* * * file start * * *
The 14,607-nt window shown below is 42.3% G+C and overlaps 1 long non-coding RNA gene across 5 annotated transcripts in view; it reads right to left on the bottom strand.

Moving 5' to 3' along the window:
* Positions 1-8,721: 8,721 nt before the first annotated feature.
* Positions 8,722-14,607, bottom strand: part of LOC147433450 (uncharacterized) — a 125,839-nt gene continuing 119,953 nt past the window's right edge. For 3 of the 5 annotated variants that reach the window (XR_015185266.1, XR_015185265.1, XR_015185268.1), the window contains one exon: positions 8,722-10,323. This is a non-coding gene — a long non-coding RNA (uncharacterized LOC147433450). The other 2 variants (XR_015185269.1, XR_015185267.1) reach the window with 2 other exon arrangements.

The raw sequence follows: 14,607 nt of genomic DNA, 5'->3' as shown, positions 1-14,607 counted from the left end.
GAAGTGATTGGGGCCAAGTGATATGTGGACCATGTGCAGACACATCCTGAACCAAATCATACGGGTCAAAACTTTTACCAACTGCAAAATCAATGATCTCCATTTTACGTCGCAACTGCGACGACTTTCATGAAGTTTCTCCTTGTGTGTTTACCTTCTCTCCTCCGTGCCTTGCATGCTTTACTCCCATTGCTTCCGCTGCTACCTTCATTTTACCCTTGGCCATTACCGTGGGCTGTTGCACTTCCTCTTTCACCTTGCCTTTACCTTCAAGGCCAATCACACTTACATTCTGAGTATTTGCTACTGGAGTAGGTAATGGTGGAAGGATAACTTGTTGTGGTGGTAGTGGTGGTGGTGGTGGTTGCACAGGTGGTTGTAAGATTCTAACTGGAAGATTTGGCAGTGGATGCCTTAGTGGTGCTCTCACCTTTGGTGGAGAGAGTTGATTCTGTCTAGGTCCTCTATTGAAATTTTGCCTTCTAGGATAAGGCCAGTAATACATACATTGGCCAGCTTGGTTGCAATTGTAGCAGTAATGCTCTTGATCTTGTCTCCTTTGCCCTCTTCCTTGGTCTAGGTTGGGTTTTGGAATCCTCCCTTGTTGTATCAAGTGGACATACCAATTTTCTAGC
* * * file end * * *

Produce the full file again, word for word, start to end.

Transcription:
The 14,607-nt window shown below is 42.3% G+C and overlaps 1 long non-coding RNA gene across 5 annotated transcripts in view; it reads right to left on the bottom strand.

Moving 5' to 3' along the window:
* Positions 1-8,721: 8,721 nt before the first annotated feature.
* Positions 8,722-14,607, bottom strand: part of LOC147433450 (uncharacterized) — a 125,839-nt gene continuing 119,953 nt past the window's right edge. For 3 of the 5 annotated variants that reach the window (XR_015185266.1, XR_015185265.1, XR_015185268.1), the window contains one exon: positions 8,722-10,323. This is a non-coding gene — a long non-coding RNA (uncharacterized LOC147433450). The other 2 variants (XR_015185269.1, XR_015185267.1) reach the window with 2 other exon arrangements.

The raw sequence follows: 14,607 nt of genomic DNA, 5'->3' as shown, positions 1-14,607 counted from the left end.
GAAGTGATTGGGGCCAAGTGATATGTGGACCATGTGCAGACACATCCTGAACCAAATCATACGGGTCAAAACTTTTACCAACTGCAAAATCAATGATCTCCATTTTACGTCGCAACTGCGACGACTTTCATGAAGTTTCTCCTTGTGTGTTTACCTTCTCTCCTCCGTGCCTTGCATGCTTTACTCCCATTGCTTCCGCTGCTACCTTCATTTTACCCTTGGCCATTACCGTGGGCTGTTGCACTTCCTCTTTCACCTTGCCTTTACCTTCAAGGCCAATCACACTTACATTCTGAGTATTTGCTACTGGAGTAGGTAATGGTGGAAGGATAACTTGTTGTGGTGGTAGTGGTGGTGGTGGTGGTTGCACAGGTGGTTGTAAGATTCTAACTGGAAGATTTGGCAGTGGATGCCTTAGTGGTGCTCTCACCTTTGGTGGAGAGAGTTGATTCTGTCTAGGTCCTCTATTGAAATTTTGCCTTCTAGGATAAGGCCAGTAATACATACATTGGCCAGCTTGGTTGCAATTGTAGCAGTAATGCTCTTGATCTTGTCTCCTTTGCCCTCTTCCTTGGTCTAGGTTGGGTTTTGGAATCCTCCCTTGTTGTATCAAGTGGACATACCAATTTTCTAGC